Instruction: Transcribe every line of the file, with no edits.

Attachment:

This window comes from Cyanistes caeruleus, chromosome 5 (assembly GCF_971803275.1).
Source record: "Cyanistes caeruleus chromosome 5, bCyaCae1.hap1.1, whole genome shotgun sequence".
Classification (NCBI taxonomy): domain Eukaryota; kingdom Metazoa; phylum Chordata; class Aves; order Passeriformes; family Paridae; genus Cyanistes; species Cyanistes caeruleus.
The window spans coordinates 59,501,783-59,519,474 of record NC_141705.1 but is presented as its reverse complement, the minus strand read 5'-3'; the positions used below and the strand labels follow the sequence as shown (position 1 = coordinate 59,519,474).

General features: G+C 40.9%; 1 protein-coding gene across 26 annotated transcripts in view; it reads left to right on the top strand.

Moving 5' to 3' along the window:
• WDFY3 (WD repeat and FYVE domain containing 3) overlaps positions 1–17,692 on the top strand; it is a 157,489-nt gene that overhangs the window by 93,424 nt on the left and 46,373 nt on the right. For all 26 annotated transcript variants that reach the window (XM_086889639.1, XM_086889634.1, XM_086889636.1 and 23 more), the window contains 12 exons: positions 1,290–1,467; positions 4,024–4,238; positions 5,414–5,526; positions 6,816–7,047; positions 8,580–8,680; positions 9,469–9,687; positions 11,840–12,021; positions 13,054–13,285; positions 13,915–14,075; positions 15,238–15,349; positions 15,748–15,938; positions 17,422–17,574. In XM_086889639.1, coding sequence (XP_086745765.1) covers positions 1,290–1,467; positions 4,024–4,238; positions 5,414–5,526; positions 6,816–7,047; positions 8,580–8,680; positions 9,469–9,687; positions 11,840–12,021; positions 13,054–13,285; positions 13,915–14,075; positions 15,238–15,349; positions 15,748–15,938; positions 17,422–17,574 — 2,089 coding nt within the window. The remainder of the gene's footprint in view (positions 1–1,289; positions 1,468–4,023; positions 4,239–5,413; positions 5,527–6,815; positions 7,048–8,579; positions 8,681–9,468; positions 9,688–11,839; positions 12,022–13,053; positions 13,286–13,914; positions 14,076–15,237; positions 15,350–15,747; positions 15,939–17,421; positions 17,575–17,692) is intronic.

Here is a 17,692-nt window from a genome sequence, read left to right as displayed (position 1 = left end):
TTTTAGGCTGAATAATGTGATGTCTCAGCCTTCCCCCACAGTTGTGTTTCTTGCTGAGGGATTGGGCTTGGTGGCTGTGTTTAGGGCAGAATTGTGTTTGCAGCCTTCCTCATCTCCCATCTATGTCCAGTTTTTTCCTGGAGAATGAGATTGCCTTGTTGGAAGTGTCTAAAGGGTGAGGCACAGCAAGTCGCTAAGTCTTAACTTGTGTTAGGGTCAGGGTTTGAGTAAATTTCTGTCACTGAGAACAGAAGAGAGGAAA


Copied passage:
This window comes from Cyanistes caeruleus, chromosome 5 (assembly GCF_971803275.1).
Source record: "Cyanistes caeruleus chromosome 5, bCyaCae1.hap1.1, whole genome shotgun sequence".
Classification (NCBI taxonomy): domain Eukaryota; kingdom Metazoa; phylum Chordata; class Aves; order Passeriformes; family Paridae; genus Cyanistes; species Cyanistes caeruleus.
The window spans coordinates 59,501,783-59,519,474 of record NC_141705.1 but is presented as its reverse complement, the minus strand read 5'-3'; the positions used below and the strand labels follow the sequence as shown (position 1 = coordinate 59,519,474).

General features: G+C 40.9%; 1 protein-coding gene across 26 annotated transcripts in view; it reads left to right on the top strand.

Moving 5' to 3' along the window:
• WDFY3 (WD repeat and FYVE domain containing 3) overlaps positions 1–17,692 on the top strand; it is a 157,489-nt gene that overhangs the window by 93,424 nt on the left and 46,373 nt on the right. For all 26 annotated transcript variants that reach the window (XM_086889639.1, XM_086889634.1, XM_086889636.1 and 23 more), the window contains 12 exons: positions 1,290–1,467; positions 4,024–4,238; positions 5,414–5,526; positions 6,816–7,047; positions 8,580–8,680; positions 9,469–9,687; positions 11,840–12,021; positions 13,054–13,285; positions 13,915–14,075; positions 15,238–15,349; positions 15,748–15,938; positions 17,422–17,574. In XM_086889639.1, coding sequence (XP_086745765.1) covers positions 1,290–1,467; positions 4,024–4,238; positions 5,414–5,526; positions 6,816–7,047; positions 8,580–8,680; positions 9,469–9,687; positions 11,840–12,021; positions 13,054–13,285; positions 13,915–14,075; positions 15,238–15,349; positions 15,748–15,938; positions 17,422–17,574 — 2,089 coding nt within the window. The remainder of the gene's footprint in view (positions 1–1,289; positions 1,468–4,023; positions 4,239–5,413; positions 5,527–6,815; positions 7,048–8,579; positions 8,681–9,468; positions 9,688–11,839; positions 12,022–13,053; positions 13,286–13,914; positions 14,076–15,237; positions 15,350–15,747; positions 15,939–17,421; positions 17,575–17,692) is intronic.

Here is a 17,692-nt window from a genome sequence, read left to right as displayed (position 1 = left end):
TTTTAGGCTGAATAATGTGATGTCTCAGCCTTCCCCCACAGTTGTGTTTCTTGCTGAGGGATTGGGCTTGGTGGCTGTGTTTAGGGCAGAATTGTGTTTGCAGCCTTCCTCATCTCCCATCTATGTCCAGTTTTTTCCTGGAGAATGAGATTGCCTTGTTGGAAGTGTCTAAAGGGTGAGGCACAGCAAGTCGCTAAGTCTTAACTTGTGTTAGGGTCAGGGTTTGAGTAAATTTCTGTCACTGAGAACAGAAGAGAGGAAA